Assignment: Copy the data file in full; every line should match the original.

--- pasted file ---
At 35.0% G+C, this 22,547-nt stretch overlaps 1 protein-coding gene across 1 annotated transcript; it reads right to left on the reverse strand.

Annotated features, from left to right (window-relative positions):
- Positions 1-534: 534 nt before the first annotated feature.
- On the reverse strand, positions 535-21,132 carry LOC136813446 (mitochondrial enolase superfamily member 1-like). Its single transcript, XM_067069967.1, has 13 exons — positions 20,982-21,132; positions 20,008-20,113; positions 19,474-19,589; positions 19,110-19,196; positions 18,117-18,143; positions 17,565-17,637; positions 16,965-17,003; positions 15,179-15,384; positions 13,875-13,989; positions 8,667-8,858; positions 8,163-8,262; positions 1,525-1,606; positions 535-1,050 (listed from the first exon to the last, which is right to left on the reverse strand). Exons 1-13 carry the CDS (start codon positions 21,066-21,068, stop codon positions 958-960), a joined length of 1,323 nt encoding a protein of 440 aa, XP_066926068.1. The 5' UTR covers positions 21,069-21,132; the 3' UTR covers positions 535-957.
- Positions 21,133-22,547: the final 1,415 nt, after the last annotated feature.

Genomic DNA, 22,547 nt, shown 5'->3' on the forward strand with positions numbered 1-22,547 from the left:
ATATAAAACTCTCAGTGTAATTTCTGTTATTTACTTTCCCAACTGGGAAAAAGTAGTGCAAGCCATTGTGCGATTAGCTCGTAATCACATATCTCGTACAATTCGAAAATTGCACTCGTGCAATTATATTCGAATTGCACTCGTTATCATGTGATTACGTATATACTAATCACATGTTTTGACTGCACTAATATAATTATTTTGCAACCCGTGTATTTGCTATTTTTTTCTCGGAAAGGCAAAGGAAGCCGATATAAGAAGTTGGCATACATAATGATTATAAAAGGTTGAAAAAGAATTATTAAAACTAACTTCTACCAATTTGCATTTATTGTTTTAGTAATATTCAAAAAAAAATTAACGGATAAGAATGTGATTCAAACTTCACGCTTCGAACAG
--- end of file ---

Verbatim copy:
At 35.0% G+C, this 22,547-nt stretch overlaps 1 protein-coding gene across 1 annotated transcript; it reads right to left on the reverse strand.

Annotated features, from left to right (window-relative positions):
- Positions 1-534: 534 nt before the first annotated feature.
- On the reverse strand, positions 535-21,132 carry LOC136813446 (mitochondrial enolase superfamily member 1-like). Its single transcript, XM_067069967.1, has 13 exons — positions 20,982-21,132; positions 20,008-20,113; positions 19,474-19,589; positions 19,110-19,196; positions 18,117-18,143; positions 17,565-17,637; positions 16,965-17,003; positions 15,179-15,384; positions 13,875-13,989; positions 8,667-8,858; positions 8,163-8,262; positions 1,525-1,606; positions 535-1,050 (listed from the first exon to the last, which is right to left on the reverse strand). Exons 1-13 carry the CDS (start codon positions 21,066-21,068, stop codon positions 958-960), a joined length of 1,323 nt encoding a protein of 440 aa, XP_066926068.1. The 5' UTR covers positions 21,069-21,132; the 3' UTR covers positions 535-957.
- Positions 21,133-22,547: the final 1,415 nt, after the last annotated feature.

Genomic DNA, 22,547 nt, shown 5'->3' on the forward strand with positions numbered 1-22,547 from the left:
ATATAAAACTCTCAGTGTAATTTCTGTTATTTACTTTCCCAACTGGGAAAAAGTAGTGCAAGCCATTGTGCGATTAGCTCGTAATCACATATCTCGTACAATTCGAAAATTGCACTCGTGCAATTATATTCGAATTGCACTCGTTATCATGTGATTACGTATATACTAATCACATGTTTTGACTGCACTAATATAATTATTTTGCAACCCGTGTATTTGCTATTTTTTTCTCGGAAAGGCAAAGGAAGCCGATATAAGAAGTTGGCATACATAATGATTATAAAAGGTTGAAAAAGAATTATTAAAACTAACTTCTACCAATTTGCATTTATTGTTTTAGTAATATTCAAAAAAAAATTAACGGATAAGAATGTGATTCAAACTTCACGCTTCGAACAG